The present results are hypothesis generating. Because treatment was given for 3 months in the CHIMES study, in contrast to other acute stroke trials wherein treatments were given for a few days to weeks, the longer treatment duration may have played a role. Previous studies of MLC601 in normal subjects and patients with stroke showed neither antiplatelet effects nor interaction with aspirin. Moreover, because no difference in hemorrhagic events between MLC601 and placebo was detected in the CHIMES study,9 it seems unlikely that an antithrombotic effect of MLC601 can be an explanatory mechanism, nor does MLC601 have any known effect on blood pressure or lipids. It is possible that the effect of MLC601 on ATP-dependent potassium channel activation may provide myocardial and cerebral preconditioning and hence chronic cytoprotection.8,11 It is also plausible that the beneficial effect may be attributable to putative pleiotropic actions of MLC601 on the vasculature or other tissue targets.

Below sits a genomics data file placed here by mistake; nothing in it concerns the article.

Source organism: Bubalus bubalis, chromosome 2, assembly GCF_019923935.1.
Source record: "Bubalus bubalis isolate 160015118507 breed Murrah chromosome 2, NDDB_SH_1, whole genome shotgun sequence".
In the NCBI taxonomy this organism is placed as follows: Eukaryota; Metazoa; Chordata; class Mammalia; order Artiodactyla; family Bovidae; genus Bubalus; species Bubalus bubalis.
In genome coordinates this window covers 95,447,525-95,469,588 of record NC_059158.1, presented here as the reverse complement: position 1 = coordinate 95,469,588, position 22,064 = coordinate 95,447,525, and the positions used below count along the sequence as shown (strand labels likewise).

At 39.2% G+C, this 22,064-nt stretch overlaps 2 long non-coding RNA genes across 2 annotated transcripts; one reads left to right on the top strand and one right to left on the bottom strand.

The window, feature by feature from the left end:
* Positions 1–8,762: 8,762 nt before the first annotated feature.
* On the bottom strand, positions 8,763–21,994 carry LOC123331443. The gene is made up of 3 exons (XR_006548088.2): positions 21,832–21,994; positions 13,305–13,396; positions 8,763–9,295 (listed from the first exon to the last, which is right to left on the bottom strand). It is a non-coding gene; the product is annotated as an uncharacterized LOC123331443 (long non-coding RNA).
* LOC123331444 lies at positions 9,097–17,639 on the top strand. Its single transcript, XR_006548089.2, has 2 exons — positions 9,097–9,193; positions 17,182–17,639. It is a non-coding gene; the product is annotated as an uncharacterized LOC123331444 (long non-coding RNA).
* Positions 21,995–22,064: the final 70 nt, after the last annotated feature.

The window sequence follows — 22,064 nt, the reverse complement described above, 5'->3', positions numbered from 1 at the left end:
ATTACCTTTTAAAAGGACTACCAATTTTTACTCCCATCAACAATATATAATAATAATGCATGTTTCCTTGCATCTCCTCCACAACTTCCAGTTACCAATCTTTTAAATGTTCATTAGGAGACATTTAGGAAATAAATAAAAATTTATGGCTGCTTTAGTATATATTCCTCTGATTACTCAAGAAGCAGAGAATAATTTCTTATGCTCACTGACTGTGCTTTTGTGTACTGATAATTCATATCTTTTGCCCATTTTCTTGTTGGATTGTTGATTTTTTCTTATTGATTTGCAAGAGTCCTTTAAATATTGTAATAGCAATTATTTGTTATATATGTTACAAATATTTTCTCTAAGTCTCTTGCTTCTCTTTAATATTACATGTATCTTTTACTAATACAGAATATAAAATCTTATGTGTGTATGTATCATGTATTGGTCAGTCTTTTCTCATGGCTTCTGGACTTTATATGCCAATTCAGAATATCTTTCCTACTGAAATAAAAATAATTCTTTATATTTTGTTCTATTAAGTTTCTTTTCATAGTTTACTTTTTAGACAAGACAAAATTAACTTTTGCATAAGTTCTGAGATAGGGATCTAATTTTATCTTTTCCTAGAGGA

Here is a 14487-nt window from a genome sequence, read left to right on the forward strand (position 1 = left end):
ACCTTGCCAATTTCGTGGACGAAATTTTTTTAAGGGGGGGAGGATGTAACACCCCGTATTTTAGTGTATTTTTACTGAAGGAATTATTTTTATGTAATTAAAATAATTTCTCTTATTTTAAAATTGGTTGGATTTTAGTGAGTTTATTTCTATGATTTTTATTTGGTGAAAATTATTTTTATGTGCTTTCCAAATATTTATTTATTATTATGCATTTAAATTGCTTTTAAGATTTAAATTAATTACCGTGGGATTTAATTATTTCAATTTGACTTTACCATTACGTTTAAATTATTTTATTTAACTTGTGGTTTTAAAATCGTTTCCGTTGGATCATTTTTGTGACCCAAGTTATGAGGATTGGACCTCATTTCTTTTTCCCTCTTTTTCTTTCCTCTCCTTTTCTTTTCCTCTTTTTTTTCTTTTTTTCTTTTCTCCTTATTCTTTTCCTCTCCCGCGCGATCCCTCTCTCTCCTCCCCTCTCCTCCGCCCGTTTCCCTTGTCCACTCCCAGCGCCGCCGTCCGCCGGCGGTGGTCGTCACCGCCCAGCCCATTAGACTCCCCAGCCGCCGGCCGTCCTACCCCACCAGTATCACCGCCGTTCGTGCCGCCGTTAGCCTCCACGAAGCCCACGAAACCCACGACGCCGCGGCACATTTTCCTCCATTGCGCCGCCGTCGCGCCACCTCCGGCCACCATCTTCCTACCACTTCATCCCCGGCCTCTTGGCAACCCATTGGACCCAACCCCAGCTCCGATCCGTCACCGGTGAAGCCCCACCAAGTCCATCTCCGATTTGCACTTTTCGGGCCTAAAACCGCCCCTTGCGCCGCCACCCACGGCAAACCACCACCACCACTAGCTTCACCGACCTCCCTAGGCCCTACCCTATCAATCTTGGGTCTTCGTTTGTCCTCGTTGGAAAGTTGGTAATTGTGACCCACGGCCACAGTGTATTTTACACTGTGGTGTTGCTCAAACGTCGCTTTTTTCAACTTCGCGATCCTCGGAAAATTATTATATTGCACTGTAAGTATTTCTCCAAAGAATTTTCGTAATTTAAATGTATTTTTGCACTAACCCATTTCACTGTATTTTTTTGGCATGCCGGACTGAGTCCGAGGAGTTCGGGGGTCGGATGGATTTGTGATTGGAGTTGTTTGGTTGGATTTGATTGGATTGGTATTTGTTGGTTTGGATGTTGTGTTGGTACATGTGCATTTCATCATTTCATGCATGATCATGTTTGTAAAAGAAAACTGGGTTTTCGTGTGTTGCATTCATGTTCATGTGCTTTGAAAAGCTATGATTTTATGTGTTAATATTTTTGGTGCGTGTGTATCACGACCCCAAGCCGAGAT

There were some limitations in this study. The analysis was post hoc, and the trial was not originally powered to investigate vascular outcomes. Furthermore, the number of vascular events overall was small. Although the study required that all subjects receive standard stroke care, including antiplatelet therapy, control of vascular risk factors, and appropriate rehabilitation, the choice of specific therapies to control medical and social risk factors in each subject was left to the treating physician. Nevertheless, the CHIMES study was a well-monitored, large, double-blinded, randomized trial in which vascular outcomes were ascertained prospectively, blinded to subject treatment allocation. The composite vascular outcome is commonly used for similar analyses. Finally, there was no difference in the use of concomitant therapies and rehabilitation between the 2 groups during the study period.